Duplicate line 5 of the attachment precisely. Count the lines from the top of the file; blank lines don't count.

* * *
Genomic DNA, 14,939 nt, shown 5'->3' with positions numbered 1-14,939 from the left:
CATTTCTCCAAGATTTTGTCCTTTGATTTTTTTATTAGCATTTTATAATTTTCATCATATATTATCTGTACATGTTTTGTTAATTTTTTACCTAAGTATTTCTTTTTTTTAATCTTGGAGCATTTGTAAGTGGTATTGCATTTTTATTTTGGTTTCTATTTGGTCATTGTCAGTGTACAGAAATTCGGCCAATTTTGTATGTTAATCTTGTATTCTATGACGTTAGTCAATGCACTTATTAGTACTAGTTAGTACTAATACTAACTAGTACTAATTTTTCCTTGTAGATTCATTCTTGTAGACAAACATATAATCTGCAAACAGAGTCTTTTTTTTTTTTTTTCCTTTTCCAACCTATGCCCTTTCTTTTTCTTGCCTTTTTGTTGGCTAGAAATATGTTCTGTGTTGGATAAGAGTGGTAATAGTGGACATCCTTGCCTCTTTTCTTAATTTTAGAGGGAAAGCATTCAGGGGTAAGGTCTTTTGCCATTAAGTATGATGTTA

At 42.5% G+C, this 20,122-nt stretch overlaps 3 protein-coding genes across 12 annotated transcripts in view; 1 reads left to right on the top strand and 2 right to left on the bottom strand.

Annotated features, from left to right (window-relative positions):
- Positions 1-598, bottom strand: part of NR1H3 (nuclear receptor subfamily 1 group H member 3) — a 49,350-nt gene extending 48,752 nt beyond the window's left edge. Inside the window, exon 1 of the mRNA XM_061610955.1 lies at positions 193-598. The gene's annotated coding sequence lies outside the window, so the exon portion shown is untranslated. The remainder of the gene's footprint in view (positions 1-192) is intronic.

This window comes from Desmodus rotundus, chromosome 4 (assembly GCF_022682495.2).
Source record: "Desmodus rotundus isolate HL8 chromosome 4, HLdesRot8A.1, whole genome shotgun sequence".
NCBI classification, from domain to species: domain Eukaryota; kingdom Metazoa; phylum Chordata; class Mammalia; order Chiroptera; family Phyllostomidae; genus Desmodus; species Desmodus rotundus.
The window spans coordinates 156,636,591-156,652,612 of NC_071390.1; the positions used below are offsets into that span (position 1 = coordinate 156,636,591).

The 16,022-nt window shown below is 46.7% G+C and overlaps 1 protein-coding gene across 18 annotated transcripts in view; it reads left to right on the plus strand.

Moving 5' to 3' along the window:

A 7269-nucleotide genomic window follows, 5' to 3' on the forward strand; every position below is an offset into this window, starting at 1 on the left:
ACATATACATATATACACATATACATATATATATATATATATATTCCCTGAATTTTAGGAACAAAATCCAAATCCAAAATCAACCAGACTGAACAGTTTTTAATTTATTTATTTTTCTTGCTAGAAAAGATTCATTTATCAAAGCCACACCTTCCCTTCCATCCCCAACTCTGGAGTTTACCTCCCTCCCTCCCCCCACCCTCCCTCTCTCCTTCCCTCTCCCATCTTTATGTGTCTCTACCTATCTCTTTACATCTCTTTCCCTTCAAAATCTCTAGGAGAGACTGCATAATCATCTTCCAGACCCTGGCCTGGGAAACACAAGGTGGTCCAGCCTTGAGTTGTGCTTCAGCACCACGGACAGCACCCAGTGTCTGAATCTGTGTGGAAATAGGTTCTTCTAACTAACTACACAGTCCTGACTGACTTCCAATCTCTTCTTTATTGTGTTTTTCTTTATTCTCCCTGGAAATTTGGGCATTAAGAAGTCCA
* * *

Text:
- Positions 1-598, bottom strand: part of NR1H3 (nuclear receptor subfamily 1 group H member 3) — a 49,350-nt gene extending 48,752 nt beyond the window's left edge. Inside the window, exon 1 of the mRNA XM_061610955.1 lies at positions 193-598. The gene's annotated coding sequence lies outside the window, so the exon portion shown is untranslated. The remainder of the gene's footprint in view (positions 1-192) is intronic.